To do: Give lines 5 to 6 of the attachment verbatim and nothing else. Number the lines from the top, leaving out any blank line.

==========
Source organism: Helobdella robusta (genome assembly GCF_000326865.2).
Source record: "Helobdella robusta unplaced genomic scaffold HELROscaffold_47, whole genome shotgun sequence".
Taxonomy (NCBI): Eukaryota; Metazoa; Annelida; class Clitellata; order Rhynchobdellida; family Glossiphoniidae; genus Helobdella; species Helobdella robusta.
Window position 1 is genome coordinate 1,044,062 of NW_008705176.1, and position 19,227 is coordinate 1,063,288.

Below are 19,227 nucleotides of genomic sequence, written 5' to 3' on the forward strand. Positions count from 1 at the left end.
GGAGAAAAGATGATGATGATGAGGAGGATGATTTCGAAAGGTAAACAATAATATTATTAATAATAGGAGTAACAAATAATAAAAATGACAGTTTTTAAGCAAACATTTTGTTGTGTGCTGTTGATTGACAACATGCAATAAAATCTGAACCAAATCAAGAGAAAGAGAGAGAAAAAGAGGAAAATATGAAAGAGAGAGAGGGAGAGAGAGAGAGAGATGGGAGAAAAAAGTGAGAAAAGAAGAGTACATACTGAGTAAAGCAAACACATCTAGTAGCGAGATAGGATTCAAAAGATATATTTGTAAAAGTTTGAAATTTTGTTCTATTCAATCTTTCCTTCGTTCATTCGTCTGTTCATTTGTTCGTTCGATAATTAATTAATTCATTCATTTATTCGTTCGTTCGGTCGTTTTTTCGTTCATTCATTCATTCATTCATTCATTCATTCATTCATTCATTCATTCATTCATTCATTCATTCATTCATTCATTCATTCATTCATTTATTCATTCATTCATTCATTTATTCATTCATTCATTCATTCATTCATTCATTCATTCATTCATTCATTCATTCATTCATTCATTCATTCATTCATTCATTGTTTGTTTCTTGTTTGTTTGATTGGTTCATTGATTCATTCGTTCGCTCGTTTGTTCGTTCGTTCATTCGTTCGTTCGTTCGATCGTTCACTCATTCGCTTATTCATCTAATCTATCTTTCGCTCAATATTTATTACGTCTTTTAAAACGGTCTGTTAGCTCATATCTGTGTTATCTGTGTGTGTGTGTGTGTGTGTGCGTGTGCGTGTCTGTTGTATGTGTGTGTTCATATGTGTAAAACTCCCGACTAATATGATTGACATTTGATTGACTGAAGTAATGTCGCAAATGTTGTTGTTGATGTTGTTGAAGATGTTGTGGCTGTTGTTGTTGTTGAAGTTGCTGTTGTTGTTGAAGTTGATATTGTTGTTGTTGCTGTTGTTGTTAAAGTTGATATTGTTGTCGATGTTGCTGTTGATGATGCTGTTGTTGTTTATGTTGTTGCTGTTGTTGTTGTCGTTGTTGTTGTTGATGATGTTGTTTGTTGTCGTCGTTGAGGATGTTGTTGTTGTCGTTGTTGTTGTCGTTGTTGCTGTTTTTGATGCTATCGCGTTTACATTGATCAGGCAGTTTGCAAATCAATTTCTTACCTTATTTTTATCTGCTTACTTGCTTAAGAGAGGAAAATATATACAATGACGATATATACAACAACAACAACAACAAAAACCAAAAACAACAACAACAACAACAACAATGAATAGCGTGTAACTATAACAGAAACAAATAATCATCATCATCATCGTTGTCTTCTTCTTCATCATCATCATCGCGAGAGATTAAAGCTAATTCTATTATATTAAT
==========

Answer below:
Below are 19,227 nucleotides of genomic sequence, written 5' to 3' on the forward strand. Positions count from 1 at the left end.
GGAGAAAAGATGATGATGATGAGGAGGATGATTTCGAAAGGTAAACAATAATATTATTAATAATAGGAGTAACAAATAATAAAAATGACAGTTTTTAAGCAAACATTTTGTTGTGTGCTGTTGATTGACAACATGCAATAAAATCTGAACCAAATCAAGAGAAAGAGAGAGAAAAAGAGGAAAATATGAAAGAGAGAGAGGGAGAGAGAGAGAGAGATGGGAGAAAAAAGTGAGAAAAGAAGAGTACATACTGAGTAAAGCAAACACATCTAGTAGCGAGATAGGATTCAAAAGATATATTTGTAAAAGTTTGAAATTTTGTTCTATTCAATCTTTCCTTCGTTCATTCGTCTGTTCATTTGTTCGTTCGATAATTAATTAATTCATTCATTTATTCGTTCGTTCGGTCGTTTTTTCGTTCATTCATTCATTCATTCATTCATTCATTCATTCATTCATTCATTCATTCATTCATTCATTCATTCATTCATTCATTCATTCATTTATTCATTCATTCATTCATTTATTCATTCATTCATTCATTCATTCATTCATTCATTCATTCATTCATTCATTCATTCATTCATTCATTCATTCATTCATTGTTTGTTTCTTGTTTGTTTGATTGGTTCATTGATTCATTCGTTCGCTCGTTTGTTCGTTCGTTCATTCGTTCGTTCGTTCGATCGTTCACTCATTCGCTTATTCATCTAATCTATCTTTCGCTCAATATTTATTACGTCTTTTAAAACGGTCTGTTAGCTCATATCTGTGTTATCTGTGTGTGTGTGTGTGTGTGTGCGTGTGCGTGTCTGTTGTATGTGTGTGTTCATATGTGTAAAACTCCCGACTAATATGATTGACATTTGATTGACTGAAGTAATGTCGCAAATGTTGTTGTTGATGTTGTTGAAGATGTTGTGGCTGTTGTTGTTGTTGAAGTTGCTGTTGTTGTTGAAGTTGATATTGTTGTTGTTGCTGTTGTTGTTAAAGTTGATATTGTTGTCGATGTTGCTGTTGATGATGCTGTTGTTGTTTATGTTGTTGCTGTTGTTGTTGTCGTTGTTGTTGTTGATGATGTTGTTTGTTGTCGTCGTTGAGGATGTTGTTGTTGTCGTTGTTGTTGTCGTTGTTGCTGTTTTTGATGCTATCGCGTTTACATTGATCAGGCAGTTTGCAAATCAATTTCTTACCTTATTTTTATCTGCTTACTTGCTTAAGAGAGGAAAATATATACAATGACGATATATACAACAACAACAACAACAAAAACCAAAAACAACAACAACAACAACAACAATGAATAGCGTGTAACTATAACAGAAACAAATAATCATCATCATCATCGTTGTCTTCTTCTTCATCATCATCATCGCGAGAGATTAAAGCTAATTCTATTATATTAAT